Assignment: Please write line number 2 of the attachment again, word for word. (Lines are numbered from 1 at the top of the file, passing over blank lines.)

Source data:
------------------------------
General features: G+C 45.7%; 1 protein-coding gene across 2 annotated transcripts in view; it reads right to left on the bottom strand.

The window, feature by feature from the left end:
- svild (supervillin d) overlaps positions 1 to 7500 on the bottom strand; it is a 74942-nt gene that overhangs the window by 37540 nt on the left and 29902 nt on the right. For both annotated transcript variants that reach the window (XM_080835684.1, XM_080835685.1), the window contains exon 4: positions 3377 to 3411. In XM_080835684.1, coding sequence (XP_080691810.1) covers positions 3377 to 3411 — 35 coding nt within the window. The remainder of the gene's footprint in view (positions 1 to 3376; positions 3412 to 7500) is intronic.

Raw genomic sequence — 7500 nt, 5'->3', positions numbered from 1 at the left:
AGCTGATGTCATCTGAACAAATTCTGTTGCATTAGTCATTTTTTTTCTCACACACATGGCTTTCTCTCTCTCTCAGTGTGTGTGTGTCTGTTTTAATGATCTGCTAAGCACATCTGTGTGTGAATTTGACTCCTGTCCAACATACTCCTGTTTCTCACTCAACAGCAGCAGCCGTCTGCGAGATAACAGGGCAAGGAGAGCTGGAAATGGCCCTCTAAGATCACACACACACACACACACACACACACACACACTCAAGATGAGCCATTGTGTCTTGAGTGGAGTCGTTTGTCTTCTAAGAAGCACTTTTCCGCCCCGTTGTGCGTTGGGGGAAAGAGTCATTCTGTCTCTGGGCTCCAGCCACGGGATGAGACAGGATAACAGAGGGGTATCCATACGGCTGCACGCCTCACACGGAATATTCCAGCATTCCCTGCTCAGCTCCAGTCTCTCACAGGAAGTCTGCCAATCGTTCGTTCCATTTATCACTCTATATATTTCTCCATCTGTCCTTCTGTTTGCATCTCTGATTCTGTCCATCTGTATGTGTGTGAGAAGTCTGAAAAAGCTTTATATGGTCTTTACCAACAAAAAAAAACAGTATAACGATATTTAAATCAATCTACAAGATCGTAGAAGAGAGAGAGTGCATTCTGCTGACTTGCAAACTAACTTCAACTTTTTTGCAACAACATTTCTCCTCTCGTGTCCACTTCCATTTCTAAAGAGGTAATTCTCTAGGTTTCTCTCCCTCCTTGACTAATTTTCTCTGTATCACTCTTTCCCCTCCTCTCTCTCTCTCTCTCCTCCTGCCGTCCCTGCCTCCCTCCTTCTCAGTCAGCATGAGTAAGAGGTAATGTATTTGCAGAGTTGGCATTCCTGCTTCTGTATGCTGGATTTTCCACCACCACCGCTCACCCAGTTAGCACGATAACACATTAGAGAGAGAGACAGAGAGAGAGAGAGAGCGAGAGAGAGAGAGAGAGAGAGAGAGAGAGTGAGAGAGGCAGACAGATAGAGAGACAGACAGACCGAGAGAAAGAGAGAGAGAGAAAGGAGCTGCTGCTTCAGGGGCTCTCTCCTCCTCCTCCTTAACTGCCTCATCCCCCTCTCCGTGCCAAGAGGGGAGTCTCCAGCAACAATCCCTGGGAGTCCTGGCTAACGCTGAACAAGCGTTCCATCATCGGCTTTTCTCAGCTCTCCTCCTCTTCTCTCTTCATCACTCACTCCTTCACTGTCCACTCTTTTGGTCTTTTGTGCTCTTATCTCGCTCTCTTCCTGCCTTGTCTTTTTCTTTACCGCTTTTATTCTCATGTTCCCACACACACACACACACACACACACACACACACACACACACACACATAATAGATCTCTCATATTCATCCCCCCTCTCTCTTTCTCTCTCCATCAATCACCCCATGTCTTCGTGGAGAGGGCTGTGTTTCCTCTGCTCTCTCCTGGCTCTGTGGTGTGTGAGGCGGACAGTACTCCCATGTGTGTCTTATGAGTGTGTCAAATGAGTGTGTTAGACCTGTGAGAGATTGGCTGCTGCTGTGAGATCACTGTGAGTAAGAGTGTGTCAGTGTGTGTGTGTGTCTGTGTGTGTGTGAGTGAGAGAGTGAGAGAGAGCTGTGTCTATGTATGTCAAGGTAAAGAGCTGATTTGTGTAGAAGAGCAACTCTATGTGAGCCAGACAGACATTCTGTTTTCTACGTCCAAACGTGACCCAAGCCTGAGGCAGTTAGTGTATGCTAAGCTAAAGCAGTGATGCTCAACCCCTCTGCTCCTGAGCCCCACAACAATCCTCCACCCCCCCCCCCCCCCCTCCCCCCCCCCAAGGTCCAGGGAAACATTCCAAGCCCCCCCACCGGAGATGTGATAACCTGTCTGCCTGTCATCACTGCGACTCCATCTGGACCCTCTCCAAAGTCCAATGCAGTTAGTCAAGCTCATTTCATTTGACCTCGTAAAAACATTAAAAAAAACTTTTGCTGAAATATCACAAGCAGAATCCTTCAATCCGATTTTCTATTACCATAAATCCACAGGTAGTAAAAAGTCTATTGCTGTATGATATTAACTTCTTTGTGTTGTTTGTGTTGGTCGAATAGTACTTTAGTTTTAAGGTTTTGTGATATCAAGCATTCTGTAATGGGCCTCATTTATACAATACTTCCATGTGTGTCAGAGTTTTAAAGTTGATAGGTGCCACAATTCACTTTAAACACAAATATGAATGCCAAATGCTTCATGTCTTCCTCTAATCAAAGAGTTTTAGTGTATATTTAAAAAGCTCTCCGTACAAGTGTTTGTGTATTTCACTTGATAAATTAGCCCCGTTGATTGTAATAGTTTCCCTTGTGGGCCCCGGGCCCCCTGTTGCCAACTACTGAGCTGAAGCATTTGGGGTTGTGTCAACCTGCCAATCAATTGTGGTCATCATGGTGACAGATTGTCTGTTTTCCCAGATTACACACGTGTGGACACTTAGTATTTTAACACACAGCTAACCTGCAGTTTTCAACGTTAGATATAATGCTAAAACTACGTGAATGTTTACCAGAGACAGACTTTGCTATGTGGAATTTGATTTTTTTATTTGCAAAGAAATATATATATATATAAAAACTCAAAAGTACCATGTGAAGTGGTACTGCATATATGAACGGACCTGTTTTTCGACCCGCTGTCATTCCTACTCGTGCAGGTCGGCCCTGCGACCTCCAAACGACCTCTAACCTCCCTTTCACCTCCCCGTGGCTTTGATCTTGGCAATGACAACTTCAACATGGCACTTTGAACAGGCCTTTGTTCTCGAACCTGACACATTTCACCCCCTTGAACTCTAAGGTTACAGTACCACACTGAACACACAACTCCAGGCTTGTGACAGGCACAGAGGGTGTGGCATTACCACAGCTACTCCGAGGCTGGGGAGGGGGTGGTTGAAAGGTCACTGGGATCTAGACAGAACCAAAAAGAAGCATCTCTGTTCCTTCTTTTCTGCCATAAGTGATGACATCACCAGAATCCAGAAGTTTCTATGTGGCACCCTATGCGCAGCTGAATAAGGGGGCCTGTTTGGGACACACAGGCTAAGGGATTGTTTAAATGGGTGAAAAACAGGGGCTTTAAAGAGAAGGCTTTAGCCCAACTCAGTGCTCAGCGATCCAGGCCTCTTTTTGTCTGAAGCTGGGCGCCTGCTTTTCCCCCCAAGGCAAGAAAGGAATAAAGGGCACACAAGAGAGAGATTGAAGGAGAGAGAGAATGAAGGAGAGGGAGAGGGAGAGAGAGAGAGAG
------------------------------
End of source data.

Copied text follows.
The window, feature by feature from the left end: